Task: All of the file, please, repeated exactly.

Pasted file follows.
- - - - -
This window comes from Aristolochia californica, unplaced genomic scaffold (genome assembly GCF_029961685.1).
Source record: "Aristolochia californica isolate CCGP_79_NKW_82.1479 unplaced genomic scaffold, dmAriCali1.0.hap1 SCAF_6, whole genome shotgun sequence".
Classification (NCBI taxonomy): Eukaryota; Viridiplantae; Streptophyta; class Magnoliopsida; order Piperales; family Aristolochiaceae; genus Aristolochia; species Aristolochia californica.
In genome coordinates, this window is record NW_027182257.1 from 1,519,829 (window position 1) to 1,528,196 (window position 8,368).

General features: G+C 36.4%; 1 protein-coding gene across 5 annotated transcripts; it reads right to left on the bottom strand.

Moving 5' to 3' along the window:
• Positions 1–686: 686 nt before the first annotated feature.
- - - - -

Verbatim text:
This window comes from Aristolochia californica, unplaced genomic scaffold (genome assembly GCF_029961685.1).
Source record: "Aristolochia californica isolate CCGP_79_NKW_82.1479 unplaced genomic scaffold, dmAriCali1.0.hap1 SCAF_6, whole genome shotgun sequence".
Classification (NCBI taxonomy): Eukaryota; Viridiplantae; Streptophyta; class Magnoliopsida; order Piperales; family Aristolochiaceae; genus Aristolochia; species Aristolochia californica.
In genome coordinates, this window is record NW_027182257.1 from 1,519,829 (window position 1) to 1,528,196 (window position 8,368).

General features: G+C 36.4%; 1 protein-coding gene across 5 annotated transcripts; it reads right to left on the bottom strand.

Moving 5' to 3' along the window:
• Positions 1–686: 686 nt before the first annotated feature.